private jets


According to analysis conducted by Dutch environmental consultancy CE Delft, the UK has more private jet flights than any other European country, with one private jet taking off from the country every six minutes in 2022. The number of private jets taking off from the UK increased by 75% between 2021 and 2022, reaching a total of 90,256 flights, which emitted 500,000 tonnes of CO2, more than any other European country. The use of private jets across Europe also rose significantly, from 350,000 flights in 2021 to over 570,000 in 2022, with associated CO2 emissions increasing to more than 3.3 million tonnes over the same period.

The UK leads in all categories of private jet travel, with the busiest route, the most flights overall, and the most polluting route. The most popular route was between London and Paris, with 3,357 flights in total, while six of the top 10 routes included London.

Private jets are considered to be extremely polluting forms of transport and are often described as “polluting and pointless” by environmental groups such as Greenpeace. According to a study by Transport & Environment, private jets are between five and 14 times more polluting than commercial planes per passenger and 50 times more polluting than trains. Additionally, research indicates that 50% of all aviation emissions are caused by 1% of the world’s population.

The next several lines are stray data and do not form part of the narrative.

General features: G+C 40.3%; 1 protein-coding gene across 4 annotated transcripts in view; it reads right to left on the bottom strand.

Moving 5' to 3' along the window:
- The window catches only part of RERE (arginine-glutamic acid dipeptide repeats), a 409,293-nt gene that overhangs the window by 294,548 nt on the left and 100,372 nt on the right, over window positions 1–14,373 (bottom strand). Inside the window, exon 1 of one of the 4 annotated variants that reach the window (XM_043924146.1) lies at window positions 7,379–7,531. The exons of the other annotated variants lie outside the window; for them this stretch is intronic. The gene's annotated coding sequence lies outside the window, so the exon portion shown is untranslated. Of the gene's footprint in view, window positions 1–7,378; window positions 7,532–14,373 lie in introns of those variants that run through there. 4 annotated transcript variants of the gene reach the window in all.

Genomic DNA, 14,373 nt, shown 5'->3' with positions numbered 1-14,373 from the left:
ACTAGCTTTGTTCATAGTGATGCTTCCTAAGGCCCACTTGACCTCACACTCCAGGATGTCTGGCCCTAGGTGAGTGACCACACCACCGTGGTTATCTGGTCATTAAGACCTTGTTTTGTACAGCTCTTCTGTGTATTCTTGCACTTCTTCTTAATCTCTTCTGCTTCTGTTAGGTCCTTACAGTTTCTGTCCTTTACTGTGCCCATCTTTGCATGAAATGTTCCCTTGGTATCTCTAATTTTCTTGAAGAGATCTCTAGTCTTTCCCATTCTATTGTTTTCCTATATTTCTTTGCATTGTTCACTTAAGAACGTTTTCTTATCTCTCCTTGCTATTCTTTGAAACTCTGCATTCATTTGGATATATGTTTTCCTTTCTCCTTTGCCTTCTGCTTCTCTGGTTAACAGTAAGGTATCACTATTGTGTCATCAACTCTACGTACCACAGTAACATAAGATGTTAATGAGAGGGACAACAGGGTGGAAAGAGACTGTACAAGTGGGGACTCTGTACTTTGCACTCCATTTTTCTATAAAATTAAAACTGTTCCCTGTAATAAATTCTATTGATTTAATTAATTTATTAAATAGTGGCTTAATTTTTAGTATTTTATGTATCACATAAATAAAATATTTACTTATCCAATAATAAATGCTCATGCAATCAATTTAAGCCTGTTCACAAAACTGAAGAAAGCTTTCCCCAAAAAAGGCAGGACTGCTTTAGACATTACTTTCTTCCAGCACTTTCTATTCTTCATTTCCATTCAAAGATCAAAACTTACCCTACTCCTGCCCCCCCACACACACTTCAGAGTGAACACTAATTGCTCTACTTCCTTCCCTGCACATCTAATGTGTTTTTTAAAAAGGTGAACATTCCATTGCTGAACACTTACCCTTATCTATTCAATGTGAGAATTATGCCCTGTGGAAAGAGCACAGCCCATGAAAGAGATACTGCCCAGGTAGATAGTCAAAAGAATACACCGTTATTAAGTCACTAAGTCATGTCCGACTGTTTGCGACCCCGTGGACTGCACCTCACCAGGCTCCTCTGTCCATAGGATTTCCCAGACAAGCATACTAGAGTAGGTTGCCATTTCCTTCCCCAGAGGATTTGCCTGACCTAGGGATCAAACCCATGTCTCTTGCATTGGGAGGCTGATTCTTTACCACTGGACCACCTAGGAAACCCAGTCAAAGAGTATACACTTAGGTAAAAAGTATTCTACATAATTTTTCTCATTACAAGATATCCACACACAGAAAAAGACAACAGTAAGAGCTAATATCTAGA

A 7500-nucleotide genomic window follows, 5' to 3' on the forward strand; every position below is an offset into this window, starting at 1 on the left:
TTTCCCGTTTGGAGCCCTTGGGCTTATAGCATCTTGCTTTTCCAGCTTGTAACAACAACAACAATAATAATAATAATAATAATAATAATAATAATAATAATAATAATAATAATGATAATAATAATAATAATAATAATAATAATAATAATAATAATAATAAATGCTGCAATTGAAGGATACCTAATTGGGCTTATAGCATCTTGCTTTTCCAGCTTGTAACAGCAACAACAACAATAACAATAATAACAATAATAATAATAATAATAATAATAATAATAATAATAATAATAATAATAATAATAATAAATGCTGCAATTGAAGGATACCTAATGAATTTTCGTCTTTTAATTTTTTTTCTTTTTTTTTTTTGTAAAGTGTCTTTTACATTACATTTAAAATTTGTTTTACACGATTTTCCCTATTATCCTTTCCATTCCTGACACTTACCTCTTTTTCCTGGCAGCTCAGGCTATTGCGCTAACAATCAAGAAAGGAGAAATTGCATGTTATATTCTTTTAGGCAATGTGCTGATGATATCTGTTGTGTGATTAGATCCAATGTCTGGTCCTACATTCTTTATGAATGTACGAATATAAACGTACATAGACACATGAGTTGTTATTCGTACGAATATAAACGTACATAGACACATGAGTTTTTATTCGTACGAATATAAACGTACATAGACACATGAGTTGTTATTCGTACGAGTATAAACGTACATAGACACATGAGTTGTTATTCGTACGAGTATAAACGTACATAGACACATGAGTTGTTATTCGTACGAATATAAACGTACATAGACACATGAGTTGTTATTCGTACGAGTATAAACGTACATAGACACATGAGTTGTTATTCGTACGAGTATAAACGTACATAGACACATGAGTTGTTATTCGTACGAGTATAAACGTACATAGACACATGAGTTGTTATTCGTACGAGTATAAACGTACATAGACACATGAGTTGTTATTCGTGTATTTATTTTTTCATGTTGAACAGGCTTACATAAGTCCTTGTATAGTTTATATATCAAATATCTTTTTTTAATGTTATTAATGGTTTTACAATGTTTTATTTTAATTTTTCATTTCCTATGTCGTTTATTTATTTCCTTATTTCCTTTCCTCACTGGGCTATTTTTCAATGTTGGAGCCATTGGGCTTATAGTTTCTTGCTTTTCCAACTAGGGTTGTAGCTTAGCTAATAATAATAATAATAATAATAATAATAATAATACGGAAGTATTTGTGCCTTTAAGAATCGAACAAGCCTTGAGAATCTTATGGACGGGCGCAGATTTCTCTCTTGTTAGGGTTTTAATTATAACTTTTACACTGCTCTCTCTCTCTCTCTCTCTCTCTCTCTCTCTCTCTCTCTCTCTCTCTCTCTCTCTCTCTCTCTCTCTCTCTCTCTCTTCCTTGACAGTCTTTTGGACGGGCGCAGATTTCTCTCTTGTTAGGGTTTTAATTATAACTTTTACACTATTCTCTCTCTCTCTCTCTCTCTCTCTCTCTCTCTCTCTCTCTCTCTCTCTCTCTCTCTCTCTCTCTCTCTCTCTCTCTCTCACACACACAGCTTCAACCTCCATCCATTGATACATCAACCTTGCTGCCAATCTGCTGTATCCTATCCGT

The analysis by CE Delft found that almost one in four (39%) of all private jet flights in Europe were classified as “very short-haul,” meaning that they could have easily been replaced by train journeys. Greenpeace is calling for a ban on private jet travel, noting that many private jet flights are short-haul and could have easily been covered by train or bicycle. The group argues that private jets are “staggeringly polluting and generally pointless” and that if the UK government is serious about achieving net-zero emissions and transitioning to a low-carbon economy, private jets should be the first to be targeted.

The analysis also identified some particularly inefficient routes, with the flight between Blackbushe and Farnborough in Hampshire, which is just 4.6 miles (7.4km) long, being the most carbon-intensive route in both 2021 and 2022. This is due to the short distance between the two airports, which could have easily been covered by a 30-minute bike ride.

Green Party MP Caroline Lucas has called for a super tax on private jet travel, which could be used to fund the transition to a green economy. She argues that private jets are a “climate-wrecking preserve of the mega-rich” and that the government is allowing privileged private jet flyers to flourish at the expense of people and the planet. The policy director at Greenpeace UK, Doug Parr, echoed these sentiments, stating that millions of people around the world are already facing the devastating effects of climate change, while a tiny minority continues to burn jet fuel “like there’s no tomorrow.”



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The declines in our wildlife is shocking and frightening. Without much more support, many of the animals we know and love will continue in their declines towards extinction.

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